The Privacy Act 1988 regulates the handling of personal information, that is defined as “…information or an opinion, whether true or not, and whether recorded in a material form or not, about an identified individual, or an individual who is reasonably identifiable.” Australian Privacy Principles can be found on the Office of the Australian Information Commissioner website.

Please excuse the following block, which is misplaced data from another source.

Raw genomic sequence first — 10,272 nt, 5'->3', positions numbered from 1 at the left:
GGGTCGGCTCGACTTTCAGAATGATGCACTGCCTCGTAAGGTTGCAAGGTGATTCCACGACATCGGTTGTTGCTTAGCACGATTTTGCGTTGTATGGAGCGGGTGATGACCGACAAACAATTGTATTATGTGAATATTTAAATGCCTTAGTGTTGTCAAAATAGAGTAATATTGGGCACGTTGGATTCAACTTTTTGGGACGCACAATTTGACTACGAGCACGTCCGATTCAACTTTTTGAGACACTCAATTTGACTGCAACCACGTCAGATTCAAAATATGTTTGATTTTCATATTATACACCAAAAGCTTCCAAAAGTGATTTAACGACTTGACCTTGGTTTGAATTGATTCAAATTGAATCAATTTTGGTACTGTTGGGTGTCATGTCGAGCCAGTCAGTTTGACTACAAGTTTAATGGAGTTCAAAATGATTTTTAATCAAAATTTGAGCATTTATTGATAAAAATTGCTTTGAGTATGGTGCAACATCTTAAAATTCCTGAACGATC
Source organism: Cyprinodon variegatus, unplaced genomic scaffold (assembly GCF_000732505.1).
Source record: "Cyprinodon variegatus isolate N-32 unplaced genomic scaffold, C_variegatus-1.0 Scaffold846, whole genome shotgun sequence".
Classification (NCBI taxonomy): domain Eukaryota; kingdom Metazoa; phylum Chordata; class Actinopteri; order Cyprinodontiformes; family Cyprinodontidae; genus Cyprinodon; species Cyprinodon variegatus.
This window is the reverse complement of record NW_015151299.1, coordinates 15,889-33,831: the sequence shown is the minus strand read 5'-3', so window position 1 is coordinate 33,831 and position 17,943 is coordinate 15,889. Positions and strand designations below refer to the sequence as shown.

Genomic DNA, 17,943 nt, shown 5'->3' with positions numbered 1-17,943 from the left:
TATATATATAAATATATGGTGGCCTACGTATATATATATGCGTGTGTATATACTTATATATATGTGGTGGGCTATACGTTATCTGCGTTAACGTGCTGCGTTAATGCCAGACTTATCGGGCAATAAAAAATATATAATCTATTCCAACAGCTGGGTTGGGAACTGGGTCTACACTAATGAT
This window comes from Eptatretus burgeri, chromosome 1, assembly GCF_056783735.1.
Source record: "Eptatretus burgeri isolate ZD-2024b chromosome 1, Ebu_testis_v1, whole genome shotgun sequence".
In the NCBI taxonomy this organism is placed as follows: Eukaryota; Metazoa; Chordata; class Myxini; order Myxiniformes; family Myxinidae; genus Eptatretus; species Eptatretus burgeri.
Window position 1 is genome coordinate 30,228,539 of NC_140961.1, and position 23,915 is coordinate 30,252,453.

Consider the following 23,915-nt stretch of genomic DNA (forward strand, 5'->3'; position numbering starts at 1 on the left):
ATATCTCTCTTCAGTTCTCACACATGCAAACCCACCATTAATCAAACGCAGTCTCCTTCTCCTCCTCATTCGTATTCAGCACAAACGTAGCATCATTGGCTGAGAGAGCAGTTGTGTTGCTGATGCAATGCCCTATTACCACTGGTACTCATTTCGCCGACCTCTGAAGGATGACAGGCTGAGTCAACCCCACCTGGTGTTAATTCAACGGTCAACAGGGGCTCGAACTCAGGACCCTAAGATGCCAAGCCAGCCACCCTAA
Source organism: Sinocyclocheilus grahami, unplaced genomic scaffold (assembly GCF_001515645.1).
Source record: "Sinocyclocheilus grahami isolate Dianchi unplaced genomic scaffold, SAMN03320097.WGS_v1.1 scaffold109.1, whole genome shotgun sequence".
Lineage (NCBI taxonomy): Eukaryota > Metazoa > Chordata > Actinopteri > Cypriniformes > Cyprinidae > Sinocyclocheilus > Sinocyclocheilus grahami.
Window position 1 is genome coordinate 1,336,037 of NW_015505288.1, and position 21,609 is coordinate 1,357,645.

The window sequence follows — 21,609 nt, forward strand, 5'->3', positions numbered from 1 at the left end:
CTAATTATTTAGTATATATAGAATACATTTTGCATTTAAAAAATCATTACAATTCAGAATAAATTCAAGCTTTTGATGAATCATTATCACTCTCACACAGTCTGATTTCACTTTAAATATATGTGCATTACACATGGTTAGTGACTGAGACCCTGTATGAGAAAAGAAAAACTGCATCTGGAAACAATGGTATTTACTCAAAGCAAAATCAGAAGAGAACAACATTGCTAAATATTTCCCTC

A key feature of Australian privacy law since a major round of legislative updates in 2014 is the increased focus on cross-border transfer of personal information. The current law, under the Australian Privacy Act, provides a path for the offshoring of data, but requires the transferring entity to ensure that the recipient of the data holds it in accordance with the principles of Australian privacy law. This is commonly achieved through contracts that require recipients to maintain such standards, but this is unlikely to be possible in a public blockchain context. An important consequence under Australian law is that the entity transferring the data out of Australia remains responsible for any breaches by or on behalf of the recipient entity or entities, meaning significant potential liability for any Australian node in a public blockchain under current rules.
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